Fish has long been a staple food. Although some tuna is packed for export, most of the commercial catch is consumed locally. Tuna accounts for about one-third of the volume of the annual commercial catch, which in 2007 was worth $76 million. Other major food fishes include bigeyed scad, Japanese mackerel, pink and red snapper, and marlin. Sport fishing along the coasts and in offshore areas is popular with tourists.
Hawaii’s resources of sandalwood and another commercially valuable trees were so depleted during the first half of the 19th century that Hawaii no longer has large-scale lumbering activities. However, the state and some private landowners are seeking to restore the native koa tree and develop other species. Forests cover 43 percent of the state, and about half of the total forest land is considered commercial forest. The most valuable woods cut are hardwoods. However, except for the exploitative early 19th century harvesting of native Hawaiian sandalwood trees, the timber industry in Hawaii has not been a very productive sector of the economy.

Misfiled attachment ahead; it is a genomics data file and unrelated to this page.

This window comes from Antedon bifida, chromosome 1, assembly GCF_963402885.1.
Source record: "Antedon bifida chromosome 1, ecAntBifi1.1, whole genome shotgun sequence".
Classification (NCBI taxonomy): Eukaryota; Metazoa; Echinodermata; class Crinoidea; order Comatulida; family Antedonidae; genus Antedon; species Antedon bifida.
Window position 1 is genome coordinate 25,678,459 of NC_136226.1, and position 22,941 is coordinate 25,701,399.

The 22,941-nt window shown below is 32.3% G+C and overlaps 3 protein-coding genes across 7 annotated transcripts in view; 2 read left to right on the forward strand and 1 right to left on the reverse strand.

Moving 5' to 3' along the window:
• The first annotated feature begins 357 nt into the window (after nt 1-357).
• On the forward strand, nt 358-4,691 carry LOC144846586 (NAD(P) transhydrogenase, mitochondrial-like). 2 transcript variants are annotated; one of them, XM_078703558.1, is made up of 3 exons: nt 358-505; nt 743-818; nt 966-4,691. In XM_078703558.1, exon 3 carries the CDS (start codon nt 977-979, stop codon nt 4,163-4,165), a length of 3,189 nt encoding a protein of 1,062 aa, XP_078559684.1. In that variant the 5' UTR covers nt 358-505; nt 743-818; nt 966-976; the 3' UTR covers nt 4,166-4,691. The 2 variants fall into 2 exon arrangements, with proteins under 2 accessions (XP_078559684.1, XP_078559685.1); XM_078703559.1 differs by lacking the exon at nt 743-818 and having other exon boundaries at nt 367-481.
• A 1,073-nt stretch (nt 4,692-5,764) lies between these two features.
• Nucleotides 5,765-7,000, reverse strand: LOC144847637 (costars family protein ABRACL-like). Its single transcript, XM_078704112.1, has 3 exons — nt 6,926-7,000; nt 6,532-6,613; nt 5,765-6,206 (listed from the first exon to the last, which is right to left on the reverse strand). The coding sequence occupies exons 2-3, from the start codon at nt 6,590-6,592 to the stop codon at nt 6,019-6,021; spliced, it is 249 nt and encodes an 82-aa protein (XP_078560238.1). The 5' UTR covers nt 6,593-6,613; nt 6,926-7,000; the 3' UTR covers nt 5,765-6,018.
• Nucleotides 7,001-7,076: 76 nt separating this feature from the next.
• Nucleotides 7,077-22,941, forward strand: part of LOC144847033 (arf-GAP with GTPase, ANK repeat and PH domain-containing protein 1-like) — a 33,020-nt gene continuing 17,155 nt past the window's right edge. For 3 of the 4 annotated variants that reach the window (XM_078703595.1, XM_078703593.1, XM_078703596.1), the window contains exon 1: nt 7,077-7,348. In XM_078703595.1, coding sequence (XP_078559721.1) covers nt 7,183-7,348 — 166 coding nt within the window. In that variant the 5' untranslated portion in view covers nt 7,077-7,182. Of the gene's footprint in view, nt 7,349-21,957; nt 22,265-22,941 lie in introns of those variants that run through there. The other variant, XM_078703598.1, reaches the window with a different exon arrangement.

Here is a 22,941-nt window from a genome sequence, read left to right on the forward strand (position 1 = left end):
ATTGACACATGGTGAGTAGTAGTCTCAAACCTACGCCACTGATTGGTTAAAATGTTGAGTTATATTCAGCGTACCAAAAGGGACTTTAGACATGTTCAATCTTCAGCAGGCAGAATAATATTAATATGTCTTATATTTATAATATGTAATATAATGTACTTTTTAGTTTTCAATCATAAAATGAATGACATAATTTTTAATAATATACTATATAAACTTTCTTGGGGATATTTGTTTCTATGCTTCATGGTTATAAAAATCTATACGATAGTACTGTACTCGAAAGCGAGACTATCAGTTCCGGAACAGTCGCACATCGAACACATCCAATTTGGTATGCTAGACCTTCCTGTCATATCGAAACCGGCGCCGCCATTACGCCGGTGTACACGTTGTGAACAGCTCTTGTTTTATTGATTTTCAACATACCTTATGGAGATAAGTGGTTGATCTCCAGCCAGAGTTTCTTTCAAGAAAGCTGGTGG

Hawaii lacks major mineral resources, and mining is limited to the production of materials for construction and road-building purposes. Crushed stone and cement are the two most important mineral products. Sand and gravel, pumice, lime, and coral are also produced. Hawaii has fairly extensive deposits of bauxite and titanium that have not been exploited. "Hawaii" © Emmanuel BUCHOT, Encarta, Wikipedia
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